Summary and Contributions: This paper proposes a new network and training method for single view depth estimation. The training is performed in a unsupervised manner with stereo sequences. (1) A light weight depth network (FAL-net) with fewer parameter and faster inference speed is proposed. (2) Occlusion is explicitly considered with a mirrored occlusion module. (3) State of the art result in unsupervised depth learning is presented. Note that the result is even better than some existing SOTA supervised methods (e.g. DORN).

Strengths: - Useful network design There are papers about designing network architecture for depth estimation task. This paper proposes a new network with faster inference speed and less memory burden. - Superior result is presented. The final model achieves state of the art result in unsupervised depth estimation. It is even better than DORN, a SOTA supervised method. - Extensive experiments are performed to prove the effectiveness of the proposed components.

Weaknesses: I am not suere if this is considered as a weakness, maybe just there are some important concepts/sections that I missed from the paper. Anyway, I am not quite understand regarding the use of MOM module. (1) I assume the MOM module is trying to reason out the occlusion regions in the image and act as a weighting mask to neglect these regions in loss calculation. (2) In figure 3 and Sec 3.2.1, it is not clear to me how the summation of MED probability distributions form the occlusion mask. Shouldn't the summation result becomes one for all the pixels? In Eqn(4), I am not sure how does the "max" operation work in the equation. It is quite confusing. --- post rebuttal --- The authors have responded to the comments and it looks more clear to me.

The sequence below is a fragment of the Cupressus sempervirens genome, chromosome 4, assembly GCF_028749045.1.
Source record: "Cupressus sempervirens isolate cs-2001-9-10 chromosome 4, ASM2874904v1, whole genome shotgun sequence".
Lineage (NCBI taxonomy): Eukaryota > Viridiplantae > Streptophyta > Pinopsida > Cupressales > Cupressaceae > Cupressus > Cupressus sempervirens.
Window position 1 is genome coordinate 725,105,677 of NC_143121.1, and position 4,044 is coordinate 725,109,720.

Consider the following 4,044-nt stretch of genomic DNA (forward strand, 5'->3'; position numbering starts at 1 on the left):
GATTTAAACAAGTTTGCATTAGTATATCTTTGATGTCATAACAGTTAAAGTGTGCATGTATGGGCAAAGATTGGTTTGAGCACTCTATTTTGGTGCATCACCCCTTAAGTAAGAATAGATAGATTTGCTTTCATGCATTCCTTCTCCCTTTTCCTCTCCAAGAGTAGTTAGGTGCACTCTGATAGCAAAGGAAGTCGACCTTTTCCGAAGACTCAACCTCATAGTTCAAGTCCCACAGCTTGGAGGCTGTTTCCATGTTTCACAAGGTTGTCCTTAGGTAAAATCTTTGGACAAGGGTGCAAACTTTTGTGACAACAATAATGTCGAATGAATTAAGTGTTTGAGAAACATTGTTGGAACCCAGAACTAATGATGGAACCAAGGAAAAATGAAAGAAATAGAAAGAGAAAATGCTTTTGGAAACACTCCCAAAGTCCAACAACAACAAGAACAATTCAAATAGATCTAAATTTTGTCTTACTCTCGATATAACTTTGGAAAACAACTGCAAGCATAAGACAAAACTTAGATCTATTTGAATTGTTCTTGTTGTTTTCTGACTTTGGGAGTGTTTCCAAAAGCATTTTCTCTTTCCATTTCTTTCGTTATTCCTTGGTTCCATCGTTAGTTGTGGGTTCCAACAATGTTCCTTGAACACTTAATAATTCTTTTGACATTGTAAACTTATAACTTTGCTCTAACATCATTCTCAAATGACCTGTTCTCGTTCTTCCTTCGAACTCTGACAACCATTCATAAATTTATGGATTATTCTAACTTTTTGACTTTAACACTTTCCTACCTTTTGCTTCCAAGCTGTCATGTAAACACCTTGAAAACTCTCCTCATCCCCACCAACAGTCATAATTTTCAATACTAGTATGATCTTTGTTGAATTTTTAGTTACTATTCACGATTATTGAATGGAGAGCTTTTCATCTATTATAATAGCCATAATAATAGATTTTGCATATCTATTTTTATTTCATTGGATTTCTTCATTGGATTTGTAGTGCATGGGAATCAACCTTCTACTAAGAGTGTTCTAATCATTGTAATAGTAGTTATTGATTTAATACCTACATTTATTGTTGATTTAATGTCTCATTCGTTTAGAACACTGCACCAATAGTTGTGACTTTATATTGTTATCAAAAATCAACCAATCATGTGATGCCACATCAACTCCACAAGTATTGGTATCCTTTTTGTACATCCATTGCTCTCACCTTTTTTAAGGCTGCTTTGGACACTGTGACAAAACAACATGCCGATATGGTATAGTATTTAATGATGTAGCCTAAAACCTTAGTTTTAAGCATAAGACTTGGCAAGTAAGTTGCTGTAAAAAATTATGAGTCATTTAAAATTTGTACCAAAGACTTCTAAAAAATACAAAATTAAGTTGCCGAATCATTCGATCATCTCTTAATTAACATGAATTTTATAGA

Correctness: /

Clarity: Maybe I missed / misunderstand some sections. i couldn't understand some details of the appraoch as mentioned before. I would say it is not clearly written at this stage. --- post rebuttal ---- As mentioned by the authors, I hope the authors can explain the concepts clearly in the final version

Relation to Prior Work: Yes.

Reproducibility: Yes

Additional Feedback: /